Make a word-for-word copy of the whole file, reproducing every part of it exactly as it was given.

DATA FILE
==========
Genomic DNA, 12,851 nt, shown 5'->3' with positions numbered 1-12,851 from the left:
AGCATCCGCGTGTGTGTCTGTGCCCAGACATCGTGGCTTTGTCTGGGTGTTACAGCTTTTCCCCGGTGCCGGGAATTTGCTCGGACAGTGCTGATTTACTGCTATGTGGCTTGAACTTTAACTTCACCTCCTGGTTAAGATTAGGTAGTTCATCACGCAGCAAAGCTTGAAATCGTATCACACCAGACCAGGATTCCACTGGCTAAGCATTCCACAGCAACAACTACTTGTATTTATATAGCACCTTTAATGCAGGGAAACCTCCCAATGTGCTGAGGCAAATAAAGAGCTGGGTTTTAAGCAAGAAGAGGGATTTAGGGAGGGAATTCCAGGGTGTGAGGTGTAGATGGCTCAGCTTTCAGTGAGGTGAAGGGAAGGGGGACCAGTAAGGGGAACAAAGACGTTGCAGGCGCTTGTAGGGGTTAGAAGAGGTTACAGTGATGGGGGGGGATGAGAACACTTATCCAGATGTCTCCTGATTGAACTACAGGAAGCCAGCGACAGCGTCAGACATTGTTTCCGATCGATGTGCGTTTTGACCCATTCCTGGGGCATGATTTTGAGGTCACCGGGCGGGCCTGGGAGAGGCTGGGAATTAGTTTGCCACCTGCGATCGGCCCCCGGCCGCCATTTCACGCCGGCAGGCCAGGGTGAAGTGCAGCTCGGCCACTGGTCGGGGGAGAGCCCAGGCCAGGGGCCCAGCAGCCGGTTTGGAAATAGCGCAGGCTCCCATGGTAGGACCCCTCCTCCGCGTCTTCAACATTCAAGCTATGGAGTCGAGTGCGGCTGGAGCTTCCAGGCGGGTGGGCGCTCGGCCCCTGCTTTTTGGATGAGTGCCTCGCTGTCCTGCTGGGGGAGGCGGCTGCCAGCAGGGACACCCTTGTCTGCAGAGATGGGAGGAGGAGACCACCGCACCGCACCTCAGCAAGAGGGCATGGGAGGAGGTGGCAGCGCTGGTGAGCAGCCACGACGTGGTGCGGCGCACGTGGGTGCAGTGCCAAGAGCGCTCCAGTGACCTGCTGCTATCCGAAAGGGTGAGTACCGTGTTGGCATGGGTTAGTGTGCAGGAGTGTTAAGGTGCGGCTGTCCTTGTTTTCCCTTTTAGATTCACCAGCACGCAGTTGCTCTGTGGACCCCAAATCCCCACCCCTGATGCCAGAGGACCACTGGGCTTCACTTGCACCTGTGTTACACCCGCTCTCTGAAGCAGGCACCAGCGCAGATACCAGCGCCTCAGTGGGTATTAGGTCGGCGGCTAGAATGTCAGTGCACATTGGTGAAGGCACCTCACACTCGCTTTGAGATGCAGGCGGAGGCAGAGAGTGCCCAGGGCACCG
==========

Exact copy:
Genomic DNA, 12,851 nt, shown 5'->3' with positions numbered 1-12,851 from the left:
AGCATCCGCGTGTGTGTCTGTGCCCAGACATCGTGGCTTTGTCTGGGTGTTACAGCTTTTCCCCGGTGCCGGGAATTTGCTCGGACAGTGCTGATTTACTGCTATGTGGCTTGAACTTTAACTTCACCTCCTGGTTAAGATTAGGTAGTTCATCACGCAGCAAAGCTTGAAATCGTATCACACCAGACCAGGATTCCACTGGCTAAGCATTCCACAGCAACAACTACTTGTATTTATATAGCACCTTTAATGCAGGGAAACCTCCCAATGTGCTGAGGCAAATAAAGAGCTGGGTTTTAAGCAAGAAGAGGGATTTAGGGAGGGAATTCCAGGGTGTGAGGTGTAGATGGCTCAGCTTTCAGTGAGGTGAAGGGAAGGGGGACCAGTAAGGGGAACAAAGACGTTGCAGGCGCTTGTAGGGGTTAGAAGAGGTTACAGTGATGGGGGGGGATGAGAACACTTATCCAGATGTCTCCTGATTGAACTACAGGAAGCCAGCGACAGCGTCAGACATTGTTTCCGATCGATGTGCGTTTTGACCCATTCCTGGGGCATGATTTTGAGGTCACCGGGCGGGCCTGGGAGAGGCTGGGAATTAGTTTGCCACCTGCGATCGGCCCCCGGCCGCCATTTCACGCCGGCAGGCCAGGGTGAAGTGCAGCTCGGCCACTGGTCGGGGGAGAGCCCAGGCCAGGGGCCCAGCAGCCGGTTTGGAAATAGCGCAGGCTCCCATGGTAGGACCCCTCCTCCGCGTCTTCAACATTCAAGCTATGGAGTCGAGTGCGGCTGGAGCTTCCAGGCGGGTGGGCGCTCGGCCCCTGCTTTTTGGATGAGTGCCTCGCTGTCCTGCTGGGGGAGGCGGCTGCCAGCAGGGACACCCTTGTCTGCAGAGATGGGAGGAGGAGACCACCGCACCGCACCTCAGCAAGAGGGCATGGGAGGAGGTGGCAGCGCTGGTGAGCAGCCACGACGTGGTGCGGCGCACGTGGGTGCAGTGCCAAGAGCGCTCCAGTGACCTGCTGCTATCCGAAAGGGTGAGTACCGTGTTGGCATGGGTTAGTGTGCAGGAGTGTTAAGGTGCGGCTGTCCTTGTTTTCCCTTTTAGATTCACCAGCACGCAGTTGCTCTGTGGACCCCAAATCCCCACCCCTGATGCCAGAGGACCACTGGGCTTCACTTGCACCTGTGTTACACCCGCTCTCTGAAGCAGGCACCAGCGCAGATACCAGCGCCTCAGTGGGTATTAGGTCGGCGGCTAGAATGTCAGTGCACATTGGTGAAGGCACCTCACACTCGCTTTGAGATGCAGGCGGAGGCAGAGAGTGCCCAGGGCACCG